Saturday, December 16, 2006

Light Reading

I’m by no means on my deathbed, but I’ve been operating at a lot less than 100%, that’s for sure. Reading, as I noted, has become somewhat spotty, less directed: while I had in mind a goodly chunk of Milton & Joyce criticism to down over the past week, instead I lazed my way thru pages of Ron Johnson, Alan Halsey, WS Graham, Dhalgren, Claire Tomalin’s Pepys, & a big sheaf of children’s (“young person’s”) books. J, mind you, is something of a connoisseur of the stuff, & even if we didn’t have kids she’d still own every single book she ever acquired during her childhood, & be adding to her collection continually. (Having kids just gives her the excuse to get it all out of boxes & up on shelves.)

[I have to put in a plug here: we all know that Maurice Sendak is a major American artist & that Richard Scarry is a genius – tho I’m inclined to view Dr. Seuss as somewhat overrated, the Max Ernst of children’s draughtsmen – wonderful ideas, but never executed with quite enough care to make them convincing. But what about PD Eastman? I’m not sure I’ve ever met an Eastman book that I didn’t love – Go, Dog, Go!, Are You My Mother?, Sam and the Firefly, Fish Out of Water. Anyway – enough of the stuff that one reads to please the under-5 crowd…]

PL Travers’s Mary Poppins, I can report, is so much better than the Disney film (& this coming from someone who’s only in the last decade gotten over a certifiable Julie Andrews crush) that it’s not funny. Ms P herself is sterner, stranger – less a nanny that a force of nature, an elemental. Much overlap in some of the episodes here with the “Piper at the Gates of Dawn” chapter in Wind in the Willows.

The 3 Natalie Babbitt books I read – The Search for Delicious, Kneeknock Rise, & Tuck Everlasting – are all beautifully written, fitting subjects for some non-Derridean project on “hauntology” – that is, I find them very hard to get out of my head now that they’ve worked their way in. Not so much the characters, which seem little more than sturdy stock figures, but the situations: the family confronted with the equivocal gift of immortality in Tuck; the village with the secret in Kneeknock; the kingdom disintegrating over semantics in Delicious.

Travers & Babbitt are able, within the compass of books that are at least ostensibly pitched at young readers, to get at some of the deepest things that trouble the reflections of middle-aged readers: aging, death, the ultimate evanescence of human life; the foundations of human community and love; faith and its grounds or lack thereof. They’re doing the sorts of things Phillip Pullman does in His Dark Materials, & which JK Rowling fails so miserably at in Harry Potter.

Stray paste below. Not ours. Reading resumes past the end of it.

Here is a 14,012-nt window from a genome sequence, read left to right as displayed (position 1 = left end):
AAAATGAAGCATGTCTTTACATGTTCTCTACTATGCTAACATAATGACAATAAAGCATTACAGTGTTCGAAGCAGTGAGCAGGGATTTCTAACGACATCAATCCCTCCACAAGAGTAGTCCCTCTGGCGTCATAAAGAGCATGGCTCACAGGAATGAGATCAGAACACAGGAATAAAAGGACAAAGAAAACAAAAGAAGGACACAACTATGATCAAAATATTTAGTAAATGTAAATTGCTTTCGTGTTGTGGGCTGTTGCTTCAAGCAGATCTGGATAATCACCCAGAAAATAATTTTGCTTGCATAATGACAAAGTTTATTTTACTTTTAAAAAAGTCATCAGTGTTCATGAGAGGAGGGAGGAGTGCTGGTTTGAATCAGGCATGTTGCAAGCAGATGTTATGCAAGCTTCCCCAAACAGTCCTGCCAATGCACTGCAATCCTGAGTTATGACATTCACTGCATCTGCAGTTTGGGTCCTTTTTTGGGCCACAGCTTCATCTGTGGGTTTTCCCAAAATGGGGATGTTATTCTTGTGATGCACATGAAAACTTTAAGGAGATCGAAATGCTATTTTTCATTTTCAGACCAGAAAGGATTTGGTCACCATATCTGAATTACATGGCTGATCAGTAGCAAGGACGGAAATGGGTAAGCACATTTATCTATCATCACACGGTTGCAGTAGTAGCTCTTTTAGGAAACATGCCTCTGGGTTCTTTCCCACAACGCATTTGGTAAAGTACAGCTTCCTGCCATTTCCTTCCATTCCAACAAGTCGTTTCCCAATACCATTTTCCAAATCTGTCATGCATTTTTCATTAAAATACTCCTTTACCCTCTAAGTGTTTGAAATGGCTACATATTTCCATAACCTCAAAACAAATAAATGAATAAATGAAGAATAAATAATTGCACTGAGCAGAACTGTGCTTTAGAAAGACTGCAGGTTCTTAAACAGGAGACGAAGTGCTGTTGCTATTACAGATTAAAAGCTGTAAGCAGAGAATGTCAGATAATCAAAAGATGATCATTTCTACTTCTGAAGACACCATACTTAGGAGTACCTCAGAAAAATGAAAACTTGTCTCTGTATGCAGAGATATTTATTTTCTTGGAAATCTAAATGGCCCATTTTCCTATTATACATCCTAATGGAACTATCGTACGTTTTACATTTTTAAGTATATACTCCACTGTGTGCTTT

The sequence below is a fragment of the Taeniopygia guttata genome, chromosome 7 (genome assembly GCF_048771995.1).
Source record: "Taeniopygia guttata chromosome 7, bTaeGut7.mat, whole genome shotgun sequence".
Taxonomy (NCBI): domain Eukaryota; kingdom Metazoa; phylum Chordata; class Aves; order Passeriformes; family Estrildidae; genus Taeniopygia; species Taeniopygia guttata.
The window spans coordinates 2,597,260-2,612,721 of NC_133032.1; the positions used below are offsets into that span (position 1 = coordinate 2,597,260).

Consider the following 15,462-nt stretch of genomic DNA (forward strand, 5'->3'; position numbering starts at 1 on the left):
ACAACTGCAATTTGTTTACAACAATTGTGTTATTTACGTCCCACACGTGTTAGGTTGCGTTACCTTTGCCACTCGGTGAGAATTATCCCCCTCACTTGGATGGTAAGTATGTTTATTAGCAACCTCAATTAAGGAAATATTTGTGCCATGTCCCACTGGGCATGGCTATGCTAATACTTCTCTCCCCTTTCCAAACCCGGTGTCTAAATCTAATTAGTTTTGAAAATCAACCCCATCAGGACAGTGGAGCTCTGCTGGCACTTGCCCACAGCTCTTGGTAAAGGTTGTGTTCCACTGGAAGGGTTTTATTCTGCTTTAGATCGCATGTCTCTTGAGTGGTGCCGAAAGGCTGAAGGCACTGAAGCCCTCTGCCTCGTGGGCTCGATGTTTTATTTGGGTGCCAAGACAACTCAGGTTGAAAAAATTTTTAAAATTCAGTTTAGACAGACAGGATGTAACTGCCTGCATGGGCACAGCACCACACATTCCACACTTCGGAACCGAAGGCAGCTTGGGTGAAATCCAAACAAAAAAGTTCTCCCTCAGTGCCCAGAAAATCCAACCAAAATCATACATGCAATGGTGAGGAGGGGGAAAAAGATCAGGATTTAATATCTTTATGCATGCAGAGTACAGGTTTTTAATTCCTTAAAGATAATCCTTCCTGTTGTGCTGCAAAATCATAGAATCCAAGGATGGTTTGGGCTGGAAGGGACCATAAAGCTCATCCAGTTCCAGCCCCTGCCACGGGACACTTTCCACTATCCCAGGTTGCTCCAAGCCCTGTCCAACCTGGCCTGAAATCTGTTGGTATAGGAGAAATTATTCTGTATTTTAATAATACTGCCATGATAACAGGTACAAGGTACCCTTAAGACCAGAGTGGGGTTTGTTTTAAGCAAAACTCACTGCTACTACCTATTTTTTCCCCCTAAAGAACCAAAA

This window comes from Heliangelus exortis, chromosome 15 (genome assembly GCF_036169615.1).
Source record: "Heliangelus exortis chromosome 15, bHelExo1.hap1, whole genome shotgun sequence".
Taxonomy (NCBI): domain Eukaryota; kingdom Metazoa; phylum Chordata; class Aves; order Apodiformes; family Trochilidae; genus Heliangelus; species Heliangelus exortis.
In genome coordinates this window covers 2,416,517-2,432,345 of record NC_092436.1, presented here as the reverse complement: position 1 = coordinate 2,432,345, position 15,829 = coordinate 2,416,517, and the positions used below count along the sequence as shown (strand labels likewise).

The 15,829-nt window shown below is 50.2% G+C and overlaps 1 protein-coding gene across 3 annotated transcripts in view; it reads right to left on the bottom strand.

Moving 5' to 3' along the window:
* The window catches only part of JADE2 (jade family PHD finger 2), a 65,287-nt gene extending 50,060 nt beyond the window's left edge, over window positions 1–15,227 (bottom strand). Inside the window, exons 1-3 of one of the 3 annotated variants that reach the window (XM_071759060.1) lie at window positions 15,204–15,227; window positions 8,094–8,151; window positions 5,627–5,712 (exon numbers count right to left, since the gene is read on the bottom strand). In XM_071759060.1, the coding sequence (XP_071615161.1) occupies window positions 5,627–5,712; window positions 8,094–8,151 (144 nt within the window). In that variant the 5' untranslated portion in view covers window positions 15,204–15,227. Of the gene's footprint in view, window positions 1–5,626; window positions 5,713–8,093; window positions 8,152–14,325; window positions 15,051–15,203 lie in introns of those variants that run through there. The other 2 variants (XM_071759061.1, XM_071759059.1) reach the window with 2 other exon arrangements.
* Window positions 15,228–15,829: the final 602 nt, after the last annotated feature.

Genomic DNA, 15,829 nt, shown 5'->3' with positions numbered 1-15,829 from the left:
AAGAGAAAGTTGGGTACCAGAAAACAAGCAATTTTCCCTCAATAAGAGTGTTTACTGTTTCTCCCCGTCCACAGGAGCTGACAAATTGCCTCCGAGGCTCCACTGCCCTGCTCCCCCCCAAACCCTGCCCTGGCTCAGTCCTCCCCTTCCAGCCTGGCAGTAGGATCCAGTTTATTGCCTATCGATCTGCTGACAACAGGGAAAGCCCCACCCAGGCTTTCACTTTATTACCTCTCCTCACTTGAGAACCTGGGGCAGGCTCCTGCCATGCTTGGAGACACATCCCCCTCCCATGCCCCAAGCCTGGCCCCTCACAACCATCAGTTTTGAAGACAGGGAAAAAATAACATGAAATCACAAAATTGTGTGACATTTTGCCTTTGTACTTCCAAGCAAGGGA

Absolutely immersive books, tho, that gave me that classic old experience of reading straight thru, losing all track of time, being irritated when I got to the end. Which casts my mind back to that 3- or 4-way discussion bouncing among blogs last week – what seems the dim, pre-penicillin past – over the strenuous pleasures of anti-absorptive poetry. What’s so misguided about setting the energetic pleasure of reading Lyn Hejinian against the rather “easier” pleasure of reading classic fiction – Travers, Babbitt, Pullman, Dickens, Austen, whoever – is that is really is comparing two very different experiences. And without trying to rewrite Wayne Booth & a zillion other fiction critics on how some of the most interesting fiction puts us thru moral & ethical paces in the very process of immersing us in a “vivid, continuous dream,” I’d submit that poetry, by its very formality, by the fact that it’s written in lines (or ostentatiously written not in lines) or in even more complex forms, has already renounced the “suck you in” immersivity that prose fiction can command. So the discussion on pleasure & difficulty we might want to have – & which I might want to contribute to, if I ever reclaim enough lung capacity to think straight – ought to take place on the ground of poetry alone. Fiction (thanks heavens for it!) only muddies the water.
Next time: Deathbed Reading: What to Read in Denver When You’re Almost Dead.


AGW said...

Hooray! Someone else who rather doubts the unqualified genius of Dr. Seuss. I think he's fun and great, but Maurice Sendak definitely pushes himself more. The Lorax is possibly Geisel's strongest work in terms of immersive emotion, but it doesn't have the nice technical twists of Fox in Sox. If only he could combine the two. Sendak falls more on the side of the Lorax, but you can tell he's still relishing rhythm at least.

(By the way, if you're ever in Philadelphia, go to the Rosenbach Museum--Sendak was a curator once, and as a result they have a large collection of his works.)

Also, on Mary Poppins, book vs. movie: check out this New Yorker article.

Josh Hanson said...

In regards to the NEw Yorker article, see Neil Gaiman's blog post:

p.s. I HATE the new blogger!